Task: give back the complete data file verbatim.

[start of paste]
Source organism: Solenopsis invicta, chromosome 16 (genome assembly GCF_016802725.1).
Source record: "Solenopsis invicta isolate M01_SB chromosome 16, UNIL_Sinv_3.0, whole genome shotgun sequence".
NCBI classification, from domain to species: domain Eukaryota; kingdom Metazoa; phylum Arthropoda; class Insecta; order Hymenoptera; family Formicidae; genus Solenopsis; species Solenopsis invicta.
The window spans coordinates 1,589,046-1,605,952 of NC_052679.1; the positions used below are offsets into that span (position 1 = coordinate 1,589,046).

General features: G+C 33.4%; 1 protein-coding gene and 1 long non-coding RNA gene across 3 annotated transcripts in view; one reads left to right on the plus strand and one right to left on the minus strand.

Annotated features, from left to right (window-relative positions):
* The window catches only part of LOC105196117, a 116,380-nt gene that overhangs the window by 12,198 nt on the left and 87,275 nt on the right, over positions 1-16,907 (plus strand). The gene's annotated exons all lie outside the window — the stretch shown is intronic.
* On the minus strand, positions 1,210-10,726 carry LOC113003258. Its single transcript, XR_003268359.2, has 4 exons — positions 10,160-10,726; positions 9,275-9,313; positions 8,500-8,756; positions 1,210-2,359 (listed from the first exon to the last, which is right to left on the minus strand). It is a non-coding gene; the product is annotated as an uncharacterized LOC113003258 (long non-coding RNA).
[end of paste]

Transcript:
Source organism: Solenopsis invicta, chromosome 16 (genome assembly GCF_016802725.1).
Source record: "Solenopsis invicta isolate M01_SB chromosome 16, UNIL_Sinv_3.0, whole genome shotgun sequence".
NCBI classification, from domain to species: domain Eukaryota; kingdom Metazoa; phylum Arthropoda; class Insecta; order Hymenoptera; family Formicidae; genus Solenopsis; species Solenopsis invicta.
The window spans coordinates 1,589,046-1,605,952 of NC_052679.1; the positions used below are offsets into that span (position 1 = coordinate 1,589,046).

General features: G+C 33.4%; 1 protein-coding gene and 1 long non-coding RNA gene across 3 annotated transcripts in view; one reads left to right on the plus strand and one right to left on the minus strand.

Annotated features, from left to right (window-relative positions):
* The window catches only part of LOC105196117, a 116,380-nt gene that overhangs the window by 12,198 nt on the left and 87,275 nt on the right, over positions 1-16,907 (plus strand). The gene's annotated exons all lie outside the window — the stretch shown is intronic.
* On the minus strand, positions 1,210-10,726 carry LOC113003258. Its single transcript, XR_003268359.2, has 4 exons — positions 10,160-10,726; positions 9,275-9,313; positions 8,500-8,756; positions 1,210-2,359 (listed from the first exon to the last, which is right to left on the minus strand). It is a non-coding gene; the product is annotated as an uncharacterized LOC113003258 (long non-coding RNA).